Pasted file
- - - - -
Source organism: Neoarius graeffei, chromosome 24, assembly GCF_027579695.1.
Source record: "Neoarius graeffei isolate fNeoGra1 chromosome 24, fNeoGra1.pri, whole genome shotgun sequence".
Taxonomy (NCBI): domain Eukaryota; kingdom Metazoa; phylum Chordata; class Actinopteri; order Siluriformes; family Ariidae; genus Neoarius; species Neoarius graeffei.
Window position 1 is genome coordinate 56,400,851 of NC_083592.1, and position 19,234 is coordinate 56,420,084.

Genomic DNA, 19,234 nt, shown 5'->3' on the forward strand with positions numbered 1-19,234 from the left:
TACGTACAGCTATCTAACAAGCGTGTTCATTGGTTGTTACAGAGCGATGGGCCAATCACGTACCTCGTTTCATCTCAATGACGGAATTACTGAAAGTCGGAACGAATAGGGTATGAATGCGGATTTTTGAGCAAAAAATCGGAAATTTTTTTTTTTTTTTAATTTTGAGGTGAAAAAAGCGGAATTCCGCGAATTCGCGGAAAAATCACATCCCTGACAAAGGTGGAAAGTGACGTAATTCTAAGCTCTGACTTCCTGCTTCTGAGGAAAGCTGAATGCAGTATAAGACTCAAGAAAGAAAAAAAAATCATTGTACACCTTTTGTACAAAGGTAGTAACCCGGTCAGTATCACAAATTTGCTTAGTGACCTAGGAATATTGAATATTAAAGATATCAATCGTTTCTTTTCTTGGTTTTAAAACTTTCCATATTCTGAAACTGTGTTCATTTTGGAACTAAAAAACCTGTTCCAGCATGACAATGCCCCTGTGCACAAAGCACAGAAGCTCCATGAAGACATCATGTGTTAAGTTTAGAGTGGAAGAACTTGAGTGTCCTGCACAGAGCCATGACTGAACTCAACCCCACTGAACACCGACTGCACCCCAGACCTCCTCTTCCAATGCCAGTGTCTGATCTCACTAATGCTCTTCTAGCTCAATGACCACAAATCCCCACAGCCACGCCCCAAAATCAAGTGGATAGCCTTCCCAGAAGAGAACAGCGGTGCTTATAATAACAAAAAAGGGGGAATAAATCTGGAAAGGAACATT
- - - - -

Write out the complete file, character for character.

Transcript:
Source organism: Neoarius graeffei, chromosome 24, assembly GCF_027579695.1.
Source record: "Neoarius graeffei isolate fNeoGra1 chromosome 24, fNeoGra1.pri, whole genome shotgun sequence".
Taxonomy (NCBI): domain Eukaryota; kingdom Metazoa; phylum Chordata; class Actinopteri; order Siluriformes; family Ariidae; genus Neoarius; species Neoarius graeffei.
Window position 1 is genome coordinate 56,400,851 of NC_083592.1, and position 19,234 is coordinate 56,420,084.

Genomic DNA, 19,234 nt, shown 5'->3' on the forward strand with positions numbered 1-19,234 from the left:
TACGTACAGCTATCTAACAAGCGTGTTCATTGGTTGTTACAGAGCGATGGGCCAATCACGTACCTCGTTTCATCTCAATGACGGAATTACTGAAAGTCGGAACGAATAGGGTATGAATGCGGATTTTTGAGCAAAAAATCGGAAATTTTTTTTTTTTTTTAATTTTGAGGTGAAAAAAGCGGAATTCCGCGAATTCGCGGAAAAATCACATCCCTGACAAAGGTGGAAAGTGACGTAATTCTAAGCTCTGACTTCCTGCTTCTGAGGAAAGCTGAATGCAGTATAAGACTCAAGAAAGAAAAAAAAATCATTGTACACCTTTTGTACAAAGGTAGTAACCCGGTCAGTATCACAAATTTGCTTAGTGACCTAGGAATATTGAATATTAAAGATATCAATCGTTTCTTTTCTTGGTTTTAAAACTTTCCATATTCTGAAACTGTGTTCATTTTGGAACTAAAAAACCTGTTCCAGCATGACAATGCCCCTGTGCACAAAGCACAGAAGCTCCATGAAGACATCATGTGTTAAGTTTAGAGTGGAAGAACTTGAGTGTCCTGCACAGAGCCATGACTGAACTCAACCCCACTGAACACCGACTGCACCCCAGACCTCCTCTTCCAATGCCAGTGTCTGATCTCACTAATGCTCTTCTAGCTCAATGACCACAAATCCCCACAGCCACGCCCCAAAATCAAGTGGATAGCCTTCCCAGAAGAGAACAGCGGTGCTTATAATAACAAAAAAGGGGGAATAAATCTGGAAAGGAACATT